Absorption and emission spectroscopy of atoms

In summary, the conversation discusses the differences in spectroscopic absorption and emission between isotopes of the same atom and isotopes of different atoms. While changing the number of protons and electrons in an atom has a significant impact on its coarse structure, changing the number of neutrons in the nucleus affects the atom's spectrum at the hyperfine level. The latter effect is smaller in comparison.
  • #1
MartinG
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4
Hello !

As I understand it, the different isotopes of the same atom have a slightly different spectroscopic absorption and emission where, for example, Deuterium absorbs slightly shorter wavelengths than Protium.

My question is if two isotopes of different atoms, for example Tritium and Helium 3, which have three nucleons in both atoms, the spectroscopic absorption and emission of the different Isotopes is the same or different?

I thank you in advance for your responses.
 
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  • #2
The primary interaction in an atom is Coulombic. The effects of the mass of the heavier nucleus is predominately to alter the "reduced mass" $$\mu=m_e\frac 1 {1+\frac {m_e} {m_{nucleus}}}$$This is small and easy.
The other effects, which change nucleic charge (and electron number), affect all aspects of the interaction and produce major changes to the calculation and its outcome
 
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  • #3
MartinG said:
My question is if two isotopes of different atoms, for example Tritium and Helium 3, which have three nucleons in both atoms, the spectroscopic absorption and emission of the different Isotopes is the same or different?
Very different.

Changing the number of protons and/or electrons in an atom will change it's coarse structure (at the level where even the Bohr model can predict a change). These changes are of order 0.1 - 1eV. Changing the number of neutrons in the nucleus changes the atom's spectrum at the hyperfine level (caused by magnetic interactions between the nuclear spin and the electrons' orbit and spin). These changes are at the level of 0.00001 - 0.0001 eV.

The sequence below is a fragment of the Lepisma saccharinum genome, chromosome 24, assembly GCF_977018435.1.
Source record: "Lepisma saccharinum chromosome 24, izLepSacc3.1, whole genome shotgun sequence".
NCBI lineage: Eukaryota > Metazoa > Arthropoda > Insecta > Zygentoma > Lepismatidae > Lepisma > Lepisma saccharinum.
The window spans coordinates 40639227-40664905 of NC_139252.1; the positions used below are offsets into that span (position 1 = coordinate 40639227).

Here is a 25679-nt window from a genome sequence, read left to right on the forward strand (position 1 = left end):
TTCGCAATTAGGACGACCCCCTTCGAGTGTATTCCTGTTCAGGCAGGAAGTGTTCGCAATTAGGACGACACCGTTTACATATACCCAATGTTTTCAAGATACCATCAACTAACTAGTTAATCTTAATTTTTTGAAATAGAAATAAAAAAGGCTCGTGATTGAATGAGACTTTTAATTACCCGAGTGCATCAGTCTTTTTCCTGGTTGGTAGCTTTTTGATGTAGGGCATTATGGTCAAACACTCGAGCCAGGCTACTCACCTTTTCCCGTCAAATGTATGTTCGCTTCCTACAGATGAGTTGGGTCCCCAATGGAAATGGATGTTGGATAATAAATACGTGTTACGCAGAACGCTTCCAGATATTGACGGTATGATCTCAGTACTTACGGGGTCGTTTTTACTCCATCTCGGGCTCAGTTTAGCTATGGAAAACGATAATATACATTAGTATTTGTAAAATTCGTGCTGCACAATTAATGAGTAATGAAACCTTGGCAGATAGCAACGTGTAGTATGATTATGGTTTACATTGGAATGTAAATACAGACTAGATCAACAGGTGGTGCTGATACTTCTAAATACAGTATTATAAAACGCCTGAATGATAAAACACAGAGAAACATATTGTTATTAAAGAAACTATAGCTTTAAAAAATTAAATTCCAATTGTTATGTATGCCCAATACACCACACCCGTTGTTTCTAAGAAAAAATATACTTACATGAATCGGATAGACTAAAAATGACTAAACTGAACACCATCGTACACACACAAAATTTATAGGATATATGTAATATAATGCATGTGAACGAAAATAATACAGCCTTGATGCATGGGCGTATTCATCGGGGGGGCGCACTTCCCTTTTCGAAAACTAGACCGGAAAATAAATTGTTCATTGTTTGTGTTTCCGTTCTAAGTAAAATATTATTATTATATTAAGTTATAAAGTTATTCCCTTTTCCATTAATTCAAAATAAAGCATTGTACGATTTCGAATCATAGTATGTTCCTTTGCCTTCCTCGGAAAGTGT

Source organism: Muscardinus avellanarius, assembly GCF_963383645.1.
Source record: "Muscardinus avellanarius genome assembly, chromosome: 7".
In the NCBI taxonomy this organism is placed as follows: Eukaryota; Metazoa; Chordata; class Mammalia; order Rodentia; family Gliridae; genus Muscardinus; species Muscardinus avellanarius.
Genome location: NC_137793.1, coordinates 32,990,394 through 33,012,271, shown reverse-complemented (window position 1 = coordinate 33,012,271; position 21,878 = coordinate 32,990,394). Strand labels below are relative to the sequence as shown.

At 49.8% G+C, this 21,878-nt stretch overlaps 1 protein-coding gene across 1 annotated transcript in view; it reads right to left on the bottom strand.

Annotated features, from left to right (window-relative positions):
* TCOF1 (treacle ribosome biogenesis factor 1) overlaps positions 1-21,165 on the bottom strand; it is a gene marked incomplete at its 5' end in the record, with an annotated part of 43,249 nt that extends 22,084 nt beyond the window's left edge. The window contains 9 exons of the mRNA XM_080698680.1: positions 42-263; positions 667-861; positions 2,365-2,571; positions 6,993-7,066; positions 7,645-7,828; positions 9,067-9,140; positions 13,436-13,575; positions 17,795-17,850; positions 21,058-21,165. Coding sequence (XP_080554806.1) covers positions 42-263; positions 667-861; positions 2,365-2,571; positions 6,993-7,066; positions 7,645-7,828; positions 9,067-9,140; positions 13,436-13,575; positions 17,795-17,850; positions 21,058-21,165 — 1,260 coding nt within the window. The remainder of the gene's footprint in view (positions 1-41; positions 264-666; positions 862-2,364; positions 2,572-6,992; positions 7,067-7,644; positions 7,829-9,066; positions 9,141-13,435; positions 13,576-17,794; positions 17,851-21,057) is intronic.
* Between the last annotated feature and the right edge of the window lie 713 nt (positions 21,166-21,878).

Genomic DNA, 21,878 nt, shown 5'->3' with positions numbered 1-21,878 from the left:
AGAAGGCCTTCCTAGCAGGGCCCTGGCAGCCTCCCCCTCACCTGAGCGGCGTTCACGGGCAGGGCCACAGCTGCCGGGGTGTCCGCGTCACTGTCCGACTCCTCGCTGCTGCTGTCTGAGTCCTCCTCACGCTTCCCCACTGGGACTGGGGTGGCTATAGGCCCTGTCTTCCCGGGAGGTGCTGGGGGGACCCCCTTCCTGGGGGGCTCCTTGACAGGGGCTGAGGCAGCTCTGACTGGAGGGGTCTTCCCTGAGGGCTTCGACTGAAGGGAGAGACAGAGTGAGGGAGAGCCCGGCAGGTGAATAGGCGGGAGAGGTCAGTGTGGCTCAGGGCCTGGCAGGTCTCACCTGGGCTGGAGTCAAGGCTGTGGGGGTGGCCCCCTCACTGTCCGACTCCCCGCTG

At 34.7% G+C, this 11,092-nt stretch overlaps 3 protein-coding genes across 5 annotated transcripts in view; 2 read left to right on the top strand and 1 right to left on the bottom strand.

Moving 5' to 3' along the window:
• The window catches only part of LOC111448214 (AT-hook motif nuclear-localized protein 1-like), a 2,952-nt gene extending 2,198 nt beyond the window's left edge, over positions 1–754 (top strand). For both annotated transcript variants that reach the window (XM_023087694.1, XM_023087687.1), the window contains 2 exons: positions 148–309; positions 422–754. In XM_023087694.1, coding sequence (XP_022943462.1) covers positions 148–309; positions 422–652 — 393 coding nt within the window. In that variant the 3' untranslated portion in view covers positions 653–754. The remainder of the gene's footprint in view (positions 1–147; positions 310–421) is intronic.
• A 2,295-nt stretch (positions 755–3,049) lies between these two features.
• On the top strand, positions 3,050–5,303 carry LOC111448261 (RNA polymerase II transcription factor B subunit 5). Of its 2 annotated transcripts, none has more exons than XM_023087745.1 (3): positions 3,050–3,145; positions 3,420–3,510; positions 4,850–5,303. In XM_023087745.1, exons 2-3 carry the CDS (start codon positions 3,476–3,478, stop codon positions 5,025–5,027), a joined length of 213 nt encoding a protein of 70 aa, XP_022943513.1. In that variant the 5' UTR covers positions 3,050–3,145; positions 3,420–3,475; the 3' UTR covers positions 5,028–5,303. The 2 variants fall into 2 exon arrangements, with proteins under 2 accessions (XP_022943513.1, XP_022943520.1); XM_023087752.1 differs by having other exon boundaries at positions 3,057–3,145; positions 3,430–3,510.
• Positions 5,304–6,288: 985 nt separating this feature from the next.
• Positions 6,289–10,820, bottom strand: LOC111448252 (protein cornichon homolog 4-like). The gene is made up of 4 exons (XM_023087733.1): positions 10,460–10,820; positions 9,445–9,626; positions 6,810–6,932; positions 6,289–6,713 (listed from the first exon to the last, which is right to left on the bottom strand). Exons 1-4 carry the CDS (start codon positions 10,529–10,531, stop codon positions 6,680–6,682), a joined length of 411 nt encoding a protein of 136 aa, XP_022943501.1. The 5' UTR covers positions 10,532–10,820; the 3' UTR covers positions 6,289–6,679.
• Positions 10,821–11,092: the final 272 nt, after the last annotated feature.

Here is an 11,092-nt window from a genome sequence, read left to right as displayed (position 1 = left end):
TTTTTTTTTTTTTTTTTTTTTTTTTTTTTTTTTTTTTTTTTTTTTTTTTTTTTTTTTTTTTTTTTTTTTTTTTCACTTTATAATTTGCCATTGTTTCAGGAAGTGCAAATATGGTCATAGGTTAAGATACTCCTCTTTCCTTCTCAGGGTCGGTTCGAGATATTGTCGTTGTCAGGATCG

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  • #4
Helium nuclei have twice the charge, which scales all energy levels with a factor 4. Instead of -13.6 eV the lowest energy state is now at about -54 eV. That's far more important than the relatively small isotope effect.
 
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Related to Absorption and emission spectroscopy of atoms

1. What is absorption and emission spectroscopy?

Absorption and emission spectroscopy is a technique used in scientific research to study the interaction of light with atoms. It involves measuring the absorption or emission of light by atoms to determine their energy levels and properties.

2. How does absorption spectroscopy work?

In absorption spectroscopy, a beam of light is passed through a sample of atoms. The atoms absorb specific wavelengths of light, which are then measured by a detector. The resulting absorption spectrum can be used to identify the atoms present and their concentrations.

3. What is the difference between absorption and emission spectroscopy?

The main difference between absorption and emission spectroscopy is the direction of light flow. In absorption spectroscopy, light is absorbed by the atoms, while in emission spectroscopy, light is emitted by the atoms. Additionally, absorption spectroscopy is used to study the properties of atoms, while emission spectroscopy is used to study the properties of light.

4. What are the applications of absorption and emission spectroscopy?

Absorption and emission spectroscopy have a wide range of applications in various fields such as chemistry, physics, and astronomy. They are used to study the composition, structure, and properties of atoms, molecules, and other materials. They are also used in environmental monitoring, forensic analysis, and medical diagnostics.

5. How is absorption and emission spectroscopy used in the study of atoms?

In the study of atoms, absorption and emission spectroscopy are used to determine the energy levels of atoms, their electronic configurations, and their interactions with other atoms or molecules. This information is crucial for understanding the behavior and properties of atoms and for developing new technologies and materials.

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